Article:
Size:

1,539.67 ha (3,804.53 acres)

Grid reference:

NG844543

Map reference:

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Sat in Strathcarron in the breathtaking North West Highlands, Ben Shieldaig rises from the shores of Upper Loch Torridon. Visit for stunning views of a rich and diverse landscape and for a chance to see the unique wildlife from golden eagles to red squirrels.

The site is our very first mountain and is home to two dramatically different ancient woods, survivors of a time when the west coast of Scotland was one big rainforest. One is a patch of ancient native birchwood. It’s a habitat dripping with mosses, layers of liverworts and lush lichens. The second is an area of Caledonian pinewood whose existence can be dated back to the end of the last Ice Age around 10,000 years ago.

Over the next 20 years, we plan to restore this landscape. It was once densely forested, while today there are only two areas of woodland cover. Thankfully there is huge potential for native woodland expansion, creating havens for wildlife.

How to get to Ben Shieldaig

Ben Shieldaig is located immediately behind the village of Shieldaig in Wester Ross. It is 30km (19 miles) north-west of Strathcarron and 27km (17 miles) south-west of Kinlochewe in the North West Highlands.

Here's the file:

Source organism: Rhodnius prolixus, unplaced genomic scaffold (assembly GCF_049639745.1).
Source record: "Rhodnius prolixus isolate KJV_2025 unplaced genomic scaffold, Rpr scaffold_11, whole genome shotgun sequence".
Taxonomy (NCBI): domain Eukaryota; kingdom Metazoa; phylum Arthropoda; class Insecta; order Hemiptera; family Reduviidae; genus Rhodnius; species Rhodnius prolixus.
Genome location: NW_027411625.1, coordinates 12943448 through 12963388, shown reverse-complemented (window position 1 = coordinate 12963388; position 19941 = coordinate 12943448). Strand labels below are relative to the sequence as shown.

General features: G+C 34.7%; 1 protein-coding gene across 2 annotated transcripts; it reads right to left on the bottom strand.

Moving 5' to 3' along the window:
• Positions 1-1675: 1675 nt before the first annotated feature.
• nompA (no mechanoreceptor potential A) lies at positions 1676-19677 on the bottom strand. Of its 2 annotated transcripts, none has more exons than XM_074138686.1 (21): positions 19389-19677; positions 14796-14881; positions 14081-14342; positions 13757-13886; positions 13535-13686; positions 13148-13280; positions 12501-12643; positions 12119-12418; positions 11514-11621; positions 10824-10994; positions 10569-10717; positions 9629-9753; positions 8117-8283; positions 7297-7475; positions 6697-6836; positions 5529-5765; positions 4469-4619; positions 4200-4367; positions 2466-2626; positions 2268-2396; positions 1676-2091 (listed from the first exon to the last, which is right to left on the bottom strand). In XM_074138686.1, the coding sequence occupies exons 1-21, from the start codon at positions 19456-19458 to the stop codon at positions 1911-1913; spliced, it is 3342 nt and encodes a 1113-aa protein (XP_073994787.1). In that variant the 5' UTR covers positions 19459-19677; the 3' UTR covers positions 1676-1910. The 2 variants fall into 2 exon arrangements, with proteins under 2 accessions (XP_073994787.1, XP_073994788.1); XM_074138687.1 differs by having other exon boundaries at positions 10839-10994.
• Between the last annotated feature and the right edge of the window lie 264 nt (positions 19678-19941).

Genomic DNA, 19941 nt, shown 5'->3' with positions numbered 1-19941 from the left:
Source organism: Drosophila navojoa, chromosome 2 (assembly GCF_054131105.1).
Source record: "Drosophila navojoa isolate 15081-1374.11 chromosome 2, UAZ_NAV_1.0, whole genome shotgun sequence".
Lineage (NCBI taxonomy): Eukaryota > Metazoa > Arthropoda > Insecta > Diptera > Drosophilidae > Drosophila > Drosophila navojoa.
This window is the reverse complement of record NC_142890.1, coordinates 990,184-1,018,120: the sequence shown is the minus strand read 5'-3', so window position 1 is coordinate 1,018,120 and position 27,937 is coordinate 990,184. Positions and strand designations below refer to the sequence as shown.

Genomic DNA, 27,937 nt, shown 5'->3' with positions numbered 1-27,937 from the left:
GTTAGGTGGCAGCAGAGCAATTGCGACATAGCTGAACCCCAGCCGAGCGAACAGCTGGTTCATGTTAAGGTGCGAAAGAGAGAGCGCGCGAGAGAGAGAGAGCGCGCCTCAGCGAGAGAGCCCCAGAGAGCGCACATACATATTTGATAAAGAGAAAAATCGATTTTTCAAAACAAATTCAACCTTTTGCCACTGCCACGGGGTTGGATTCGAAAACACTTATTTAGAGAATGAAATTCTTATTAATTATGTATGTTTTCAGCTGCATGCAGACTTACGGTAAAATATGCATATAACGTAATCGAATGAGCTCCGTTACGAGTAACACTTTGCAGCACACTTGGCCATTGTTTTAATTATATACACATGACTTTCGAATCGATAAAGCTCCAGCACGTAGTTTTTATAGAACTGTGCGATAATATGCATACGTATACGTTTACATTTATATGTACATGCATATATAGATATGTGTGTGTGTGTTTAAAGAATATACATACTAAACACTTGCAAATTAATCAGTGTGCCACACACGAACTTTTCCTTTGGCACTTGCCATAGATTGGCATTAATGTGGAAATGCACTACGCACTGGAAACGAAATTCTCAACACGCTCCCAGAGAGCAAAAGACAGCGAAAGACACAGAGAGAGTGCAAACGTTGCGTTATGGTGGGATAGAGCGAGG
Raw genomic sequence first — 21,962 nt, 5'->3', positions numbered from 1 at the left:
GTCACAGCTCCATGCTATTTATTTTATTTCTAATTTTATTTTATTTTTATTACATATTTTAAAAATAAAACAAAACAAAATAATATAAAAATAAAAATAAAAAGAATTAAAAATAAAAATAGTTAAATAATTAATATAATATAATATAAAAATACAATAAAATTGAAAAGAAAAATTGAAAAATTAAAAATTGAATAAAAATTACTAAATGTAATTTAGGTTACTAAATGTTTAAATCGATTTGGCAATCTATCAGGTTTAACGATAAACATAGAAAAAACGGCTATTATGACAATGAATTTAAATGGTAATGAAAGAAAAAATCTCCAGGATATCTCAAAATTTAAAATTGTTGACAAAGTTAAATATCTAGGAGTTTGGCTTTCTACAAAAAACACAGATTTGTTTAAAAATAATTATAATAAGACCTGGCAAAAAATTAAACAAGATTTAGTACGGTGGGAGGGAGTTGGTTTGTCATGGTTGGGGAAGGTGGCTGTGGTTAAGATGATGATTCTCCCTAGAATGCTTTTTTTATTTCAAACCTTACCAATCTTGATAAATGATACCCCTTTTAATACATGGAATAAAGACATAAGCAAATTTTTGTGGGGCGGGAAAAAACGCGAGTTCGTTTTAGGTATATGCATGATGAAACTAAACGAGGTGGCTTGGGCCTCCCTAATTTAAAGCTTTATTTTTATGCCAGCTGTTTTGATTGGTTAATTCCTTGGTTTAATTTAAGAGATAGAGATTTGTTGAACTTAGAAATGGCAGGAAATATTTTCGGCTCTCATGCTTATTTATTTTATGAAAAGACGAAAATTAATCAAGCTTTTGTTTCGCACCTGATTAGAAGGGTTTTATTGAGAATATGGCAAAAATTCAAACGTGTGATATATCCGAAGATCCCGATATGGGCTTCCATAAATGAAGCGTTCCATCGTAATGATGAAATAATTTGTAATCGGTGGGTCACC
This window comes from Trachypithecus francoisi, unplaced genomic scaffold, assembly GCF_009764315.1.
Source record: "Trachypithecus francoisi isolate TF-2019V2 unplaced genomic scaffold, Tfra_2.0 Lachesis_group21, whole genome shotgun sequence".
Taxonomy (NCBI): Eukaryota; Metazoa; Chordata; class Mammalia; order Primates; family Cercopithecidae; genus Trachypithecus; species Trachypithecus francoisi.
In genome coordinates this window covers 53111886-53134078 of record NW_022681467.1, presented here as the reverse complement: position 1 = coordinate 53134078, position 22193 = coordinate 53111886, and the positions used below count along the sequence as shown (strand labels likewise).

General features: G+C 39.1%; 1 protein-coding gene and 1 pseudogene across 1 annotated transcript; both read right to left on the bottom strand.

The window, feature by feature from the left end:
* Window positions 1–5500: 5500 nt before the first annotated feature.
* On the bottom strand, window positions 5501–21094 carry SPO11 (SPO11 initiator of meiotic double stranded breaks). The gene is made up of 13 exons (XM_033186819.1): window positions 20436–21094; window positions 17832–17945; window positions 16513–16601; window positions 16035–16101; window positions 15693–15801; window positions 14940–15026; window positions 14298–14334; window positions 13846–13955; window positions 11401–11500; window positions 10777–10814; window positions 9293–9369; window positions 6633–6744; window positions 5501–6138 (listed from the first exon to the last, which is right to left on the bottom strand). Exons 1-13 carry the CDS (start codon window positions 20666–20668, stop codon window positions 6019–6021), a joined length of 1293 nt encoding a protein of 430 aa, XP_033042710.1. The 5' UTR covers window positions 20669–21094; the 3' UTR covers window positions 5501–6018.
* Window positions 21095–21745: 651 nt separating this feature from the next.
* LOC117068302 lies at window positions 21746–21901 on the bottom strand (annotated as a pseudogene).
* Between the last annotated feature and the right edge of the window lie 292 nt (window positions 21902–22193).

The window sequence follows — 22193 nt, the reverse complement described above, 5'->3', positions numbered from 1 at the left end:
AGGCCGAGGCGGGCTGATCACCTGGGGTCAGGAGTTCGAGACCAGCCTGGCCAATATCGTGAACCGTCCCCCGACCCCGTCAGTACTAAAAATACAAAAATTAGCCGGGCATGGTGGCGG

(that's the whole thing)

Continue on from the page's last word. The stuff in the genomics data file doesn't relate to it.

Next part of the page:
From the south, follow the A896 from Strathcarron. From the north, follow the A896 from Kinlochewe. There is no formal parking outside the village of Shieldaig but there is a lay-by at the south end of Loch Dughail with room for up to four vehicles.

Please be aware that the North Coast 500 follows the A896 road from Applecross to Torridon via Shieldaig which means that traffic on the single-track roads can get busy, especially from May to September.

The nearest train station is at Strathcarron approximately 27km (17 miles) from the estate. There is also a train station at Achnasheen around 42km (26 miles) away. Visit National Rail for more information.